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Food: from Farm to Future

Personal technology devices. Online delivery services. Life insurance. Even gas and oil… Technically speaking, all of these items and services are optional; although we might not enjoy the resulting lifestyle changes, we could live without them.

What isn’t optional? Food.

Two major consequences derive from our dependence on food and agriculture. First, food and agriculture are enduring markets. Though perhaps not as lucrative or thrilling as Big Tech investing, agriculture and farmland are not going away any time soon. Historically, the farmland market has been generally resistant to market fluctuations of boom and bust economic cycles. Farmland is an alternative investment, like traditional real estate in office or multifamily buildings, that provides unique opportunities for diversifying investment portfolios given its low correlation to traditional stock and bond portfolios. Today, however, there are limited options in public, liquid securities markets to invest in farmland.

Secondly, food is non-negotiable for human survival. Therefore, as a species, we have a philanthropic responsibility to ensure that all people have reliable access to nutritious food. Investing in agriculture, food distribution, and land improvement is not only economically rational but ethically impactful.

Food Security

World hunger— the phrase often conjures images of malnourished residents of Third-World countries. Tragically, hunger is a major issue not only in developing countries but even in highly industrialized nations. 1 in 9 Americans suffers from food insecurity, defined by the USDA as “limited or uncertain access to adequate food.” This means that 26 million adults and 11 million children lack reliable access to nutritious food in the US alone. Those figures suggest systemic problems and perhaps endemically poor allocation of an abundant resource.

COVID-19 has only worsened the food insecurity crisis. Northwestern researchers estimate that 23% of all American households and 30% of US households with children experienced food insecurity in the past year. In a nation where annual food waste in family households totals 54 billion pounds, manufacturers and restaurants throw away 52 billion pounds of food, and 20 billion pounds of food grown is left to decay in farm fields, food waste and insecurity are unacceptable byproducts of inefficiencies in our modern, technologically advanced society.

An illustration of annual food waste in America


The issue, clearly, is not an inadequate supply of food; the US produces enough food to nourish every single American. Instead, distribution is the primary challenge: how do we ensure that food is efficiently and compassionately apportioned? To solve this question, we must first understand food flow networks.

Food Flow Networks

Food flow networks, or interconnected food supply chains, map the often winding and unpredictable path that food travels from farm to table. Certain foods follow a straightforward route—milk, for instance, is first bottled, then pasteurized. Afterwards, it is shipped to distribution centers and then transported to supermarkets. The same milk, however, could take a more circuitous path, perhaps being converted into cheese, powdered milk, or yogurt. Each of these dairy products could be packaged and distributed alone or as an ingredient in other processed foods.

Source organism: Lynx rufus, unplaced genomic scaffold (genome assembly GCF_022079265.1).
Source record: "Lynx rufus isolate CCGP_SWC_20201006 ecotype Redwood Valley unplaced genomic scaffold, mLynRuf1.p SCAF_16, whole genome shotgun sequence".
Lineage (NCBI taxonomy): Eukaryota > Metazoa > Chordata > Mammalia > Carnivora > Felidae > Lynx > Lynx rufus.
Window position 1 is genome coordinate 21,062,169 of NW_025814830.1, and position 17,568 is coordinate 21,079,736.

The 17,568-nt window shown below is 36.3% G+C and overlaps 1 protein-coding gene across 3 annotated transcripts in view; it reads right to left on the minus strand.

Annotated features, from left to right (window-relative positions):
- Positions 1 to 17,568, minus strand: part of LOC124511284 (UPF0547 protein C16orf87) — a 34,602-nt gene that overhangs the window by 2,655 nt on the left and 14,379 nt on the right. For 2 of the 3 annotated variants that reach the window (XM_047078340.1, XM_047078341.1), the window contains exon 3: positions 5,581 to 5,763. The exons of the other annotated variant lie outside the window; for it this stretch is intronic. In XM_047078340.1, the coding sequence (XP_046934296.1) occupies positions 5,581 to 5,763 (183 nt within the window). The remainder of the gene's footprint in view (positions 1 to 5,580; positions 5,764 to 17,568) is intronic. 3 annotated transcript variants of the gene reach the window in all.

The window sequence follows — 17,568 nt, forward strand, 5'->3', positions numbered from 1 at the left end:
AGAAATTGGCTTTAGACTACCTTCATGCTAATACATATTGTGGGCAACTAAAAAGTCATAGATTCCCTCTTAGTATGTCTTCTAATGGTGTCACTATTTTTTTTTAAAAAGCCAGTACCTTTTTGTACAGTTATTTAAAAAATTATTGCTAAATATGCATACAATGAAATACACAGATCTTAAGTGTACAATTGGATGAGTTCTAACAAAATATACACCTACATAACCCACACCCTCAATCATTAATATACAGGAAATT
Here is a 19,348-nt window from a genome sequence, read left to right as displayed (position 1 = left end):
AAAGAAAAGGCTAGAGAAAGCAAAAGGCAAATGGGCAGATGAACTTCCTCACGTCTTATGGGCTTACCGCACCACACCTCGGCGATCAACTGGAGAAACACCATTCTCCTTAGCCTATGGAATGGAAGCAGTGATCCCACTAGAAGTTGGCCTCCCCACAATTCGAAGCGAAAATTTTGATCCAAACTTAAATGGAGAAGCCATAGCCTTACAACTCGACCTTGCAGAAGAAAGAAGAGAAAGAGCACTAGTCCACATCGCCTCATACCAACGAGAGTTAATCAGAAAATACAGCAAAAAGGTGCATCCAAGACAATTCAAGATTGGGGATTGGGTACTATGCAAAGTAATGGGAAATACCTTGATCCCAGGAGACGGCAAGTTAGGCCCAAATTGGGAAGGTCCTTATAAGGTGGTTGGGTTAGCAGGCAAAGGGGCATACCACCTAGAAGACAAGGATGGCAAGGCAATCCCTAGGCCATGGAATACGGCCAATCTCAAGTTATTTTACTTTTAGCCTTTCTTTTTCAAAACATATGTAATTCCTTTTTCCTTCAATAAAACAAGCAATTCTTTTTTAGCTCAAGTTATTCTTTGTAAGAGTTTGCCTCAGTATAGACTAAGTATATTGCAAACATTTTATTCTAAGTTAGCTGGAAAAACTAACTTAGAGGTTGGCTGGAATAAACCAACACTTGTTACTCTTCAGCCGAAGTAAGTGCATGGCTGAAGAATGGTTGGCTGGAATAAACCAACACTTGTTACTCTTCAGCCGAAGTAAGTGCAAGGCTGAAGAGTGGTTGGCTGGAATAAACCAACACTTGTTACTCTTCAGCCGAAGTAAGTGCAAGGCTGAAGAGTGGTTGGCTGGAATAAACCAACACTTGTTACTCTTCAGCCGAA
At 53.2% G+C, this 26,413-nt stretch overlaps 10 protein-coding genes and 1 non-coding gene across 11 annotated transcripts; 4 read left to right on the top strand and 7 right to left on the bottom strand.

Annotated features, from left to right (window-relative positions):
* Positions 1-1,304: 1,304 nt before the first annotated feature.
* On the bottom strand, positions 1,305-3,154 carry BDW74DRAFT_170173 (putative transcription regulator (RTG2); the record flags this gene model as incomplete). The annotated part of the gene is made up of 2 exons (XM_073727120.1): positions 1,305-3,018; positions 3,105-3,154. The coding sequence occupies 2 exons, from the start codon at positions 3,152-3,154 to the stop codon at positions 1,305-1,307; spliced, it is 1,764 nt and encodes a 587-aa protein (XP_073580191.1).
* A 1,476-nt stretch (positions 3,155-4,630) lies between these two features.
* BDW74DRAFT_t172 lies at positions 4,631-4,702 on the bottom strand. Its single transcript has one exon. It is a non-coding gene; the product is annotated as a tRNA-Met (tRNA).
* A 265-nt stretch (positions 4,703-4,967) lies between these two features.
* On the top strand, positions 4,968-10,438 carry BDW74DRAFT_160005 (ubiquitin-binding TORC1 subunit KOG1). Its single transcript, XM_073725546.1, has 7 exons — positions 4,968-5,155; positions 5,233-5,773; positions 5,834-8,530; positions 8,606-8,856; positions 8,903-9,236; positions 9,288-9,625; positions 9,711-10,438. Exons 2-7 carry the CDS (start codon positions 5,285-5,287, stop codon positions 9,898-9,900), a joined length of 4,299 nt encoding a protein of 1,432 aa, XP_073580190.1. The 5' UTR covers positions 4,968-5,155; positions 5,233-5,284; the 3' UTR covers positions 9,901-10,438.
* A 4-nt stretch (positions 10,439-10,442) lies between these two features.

Food flow networks not only outline the steps in the distribution process but also consider geography. Where food is produced, the distance it travels, and where it ends up are critical logistical elements to maximizing food security.

Food Production

The top ten crop-producing states are California, Iowa, Nebraska, Texas, Minnesota, Illinois, Kansas, Wisconsin, North Carolina, and Indiana. Together, they account for nearly 55% of US crop sales. This concentration reflects these state’s weather and topographical endowments and the trend toward larger farms—as the size of the average American farm increases, the total number of farms has been decreasing. Consequently, the percentage of farmland operated by small-scale farms is decreasing. The graph below illustrates the evolution over time from small, primarily subsistence farms to larger, primarily industrial farms.

Size and number of farms from 1850 to 2019

US policy safeguards the strategic aspects of our nation’s food supply and so may favor large, wealthy farms over their smaller counterparts. According to the Heritage Foundation, commercial farms, 10% of all farms in the US, received 73% of commodity payments and 83% of crop insurance indemnities in 2016. Small family farms, the remaining 90% of US farms, received only 27% of commodity payments and 17% of crop insurance indemnities that same year.

Farm concentration is highly controversial. Supporters assert that industrial agriculture increases efficiency and output. Critics from across the political spectrum, however, argue that industrial farming impoverishes rural communities, damages the environment, and harms consumers.

This controversy should be viewed in light of facts rather than emotional appeals and generalizations.  Despite its imperfections, the modern agriculture system certainly has improved in efficiency and output. According to John Deere, 83 hours of labor and 2.5 acres of land were required to produce 100 bushels of corn in 1850. As of 2016, only 2 hours of labor and 0.6 acres of land were necessary. Moreover, despite concerns about environmental harm from farming, recent technological advances allow farmers to decrease pesticide, fertilizer, land, and water usage. Sustainable and organic farming technology, still a budding field, benefits environmental and community health and lowers food prices for consumers.  More on this nascent, sustainably-focused competition to industrialized farming may appear in future articles.

Food Processing

After food is harvested, it is taken to be processed. Like farming, food processing is growing more concentrated. Food processing facilities, largely located in California, New York, and Texas, are increasing in size, while food processing companies are likewise consolidating.